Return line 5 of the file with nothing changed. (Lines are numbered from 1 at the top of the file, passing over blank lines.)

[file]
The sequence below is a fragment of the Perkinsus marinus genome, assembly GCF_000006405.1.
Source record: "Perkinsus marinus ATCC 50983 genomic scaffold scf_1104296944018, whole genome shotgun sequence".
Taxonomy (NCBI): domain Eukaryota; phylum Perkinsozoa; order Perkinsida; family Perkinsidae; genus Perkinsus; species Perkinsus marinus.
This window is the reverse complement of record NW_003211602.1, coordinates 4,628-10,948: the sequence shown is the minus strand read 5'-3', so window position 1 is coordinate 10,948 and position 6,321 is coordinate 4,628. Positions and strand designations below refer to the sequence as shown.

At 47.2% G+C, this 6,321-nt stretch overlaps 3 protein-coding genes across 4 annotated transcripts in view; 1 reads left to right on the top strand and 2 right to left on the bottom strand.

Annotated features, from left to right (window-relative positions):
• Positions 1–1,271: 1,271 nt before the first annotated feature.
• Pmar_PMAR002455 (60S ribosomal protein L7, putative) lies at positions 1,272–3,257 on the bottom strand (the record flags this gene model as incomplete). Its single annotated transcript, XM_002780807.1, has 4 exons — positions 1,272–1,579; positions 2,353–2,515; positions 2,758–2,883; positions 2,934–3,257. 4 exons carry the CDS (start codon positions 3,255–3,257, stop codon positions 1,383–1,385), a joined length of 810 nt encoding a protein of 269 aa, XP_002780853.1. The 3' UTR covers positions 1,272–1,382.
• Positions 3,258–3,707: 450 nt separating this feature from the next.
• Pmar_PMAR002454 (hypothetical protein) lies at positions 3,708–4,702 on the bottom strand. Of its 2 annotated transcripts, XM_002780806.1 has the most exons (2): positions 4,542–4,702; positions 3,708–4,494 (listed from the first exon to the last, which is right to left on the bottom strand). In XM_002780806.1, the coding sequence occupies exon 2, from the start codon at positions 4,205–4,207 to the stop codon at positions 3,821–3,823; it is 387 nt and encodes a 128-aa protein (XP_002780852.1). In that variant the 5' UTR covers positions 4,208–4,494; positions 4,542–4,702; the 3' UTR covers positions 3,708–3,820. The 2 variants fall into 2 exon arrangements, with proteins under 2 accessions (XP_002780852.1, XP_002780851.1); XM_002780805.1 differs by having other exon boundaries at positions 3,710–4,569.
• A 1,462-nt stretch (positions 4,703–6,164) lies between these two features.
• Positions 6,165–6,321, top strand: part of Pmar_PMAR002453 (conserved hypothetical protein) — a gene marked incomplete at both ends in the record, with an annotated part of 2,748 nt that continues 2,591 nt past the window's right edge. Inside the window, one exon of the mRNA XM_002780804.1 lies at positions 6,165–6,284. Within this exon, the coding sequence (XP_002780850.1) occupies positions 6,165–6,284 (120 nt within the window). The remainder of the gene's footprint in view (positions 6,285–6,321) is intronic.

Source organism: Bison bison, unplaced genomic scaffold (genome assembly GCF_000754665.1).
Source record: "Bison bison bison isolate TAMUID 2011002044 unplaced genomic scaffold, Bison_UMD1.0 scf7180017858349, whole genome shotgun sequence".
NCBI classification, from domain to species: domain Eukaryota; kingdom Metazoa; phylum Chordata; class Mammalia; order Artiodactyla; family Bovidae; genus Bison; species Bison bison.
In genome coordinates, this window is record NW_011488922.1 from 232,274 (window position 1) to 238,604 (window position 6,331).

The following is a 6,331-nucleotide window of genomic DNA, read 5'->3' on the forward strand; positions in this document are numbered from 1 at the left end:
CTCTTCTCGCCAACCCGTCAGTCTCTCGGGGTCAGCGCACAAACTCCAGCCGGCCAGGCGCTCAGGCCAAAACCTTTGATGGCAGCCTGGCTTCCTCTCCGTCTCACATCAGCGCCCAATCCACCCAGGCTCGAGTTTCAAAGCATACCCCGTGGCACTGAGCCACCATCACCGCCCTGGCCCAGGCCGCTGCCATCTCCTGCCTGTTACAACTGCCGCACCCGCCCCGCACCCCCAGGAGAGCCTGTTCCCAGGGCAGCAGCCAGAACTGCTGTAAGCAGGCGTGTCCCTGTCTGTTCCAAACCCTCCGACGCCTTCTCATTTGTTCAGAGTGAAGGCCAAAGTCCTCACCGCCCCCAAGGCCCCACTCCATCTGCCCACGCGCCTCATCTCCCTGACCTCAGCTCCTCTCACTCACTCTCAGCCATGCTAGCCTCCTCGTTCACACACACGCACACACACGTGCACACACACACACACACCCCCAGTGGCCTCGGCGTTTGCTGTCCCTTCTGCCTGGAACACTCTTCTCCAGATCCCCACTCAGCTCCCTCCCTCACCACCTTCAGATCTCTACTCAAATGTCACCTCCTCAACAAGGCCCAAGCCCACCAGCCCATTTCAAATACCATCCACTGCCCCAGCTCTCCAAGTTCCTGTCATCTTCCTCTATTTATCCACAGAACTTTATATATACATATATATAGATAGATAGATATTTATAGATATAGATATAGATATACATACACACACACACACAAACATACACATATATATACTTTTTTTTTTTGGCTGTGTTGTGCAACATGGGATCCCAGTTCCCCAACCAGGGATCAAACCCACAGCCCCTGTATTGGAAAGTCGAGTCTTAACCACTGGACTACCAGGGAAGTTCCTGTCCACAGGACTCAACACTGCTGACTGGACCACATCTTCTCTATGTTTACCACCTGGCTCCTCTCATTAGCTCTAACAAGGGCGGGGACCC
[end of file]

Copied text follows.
At 47.2% G+C, this 6,321-nt stretch overlaps 3 protein-coding genes across 4 annotated transcripts in view; 1 reads left to right on the top strand and 2 right to left on the bottom strand.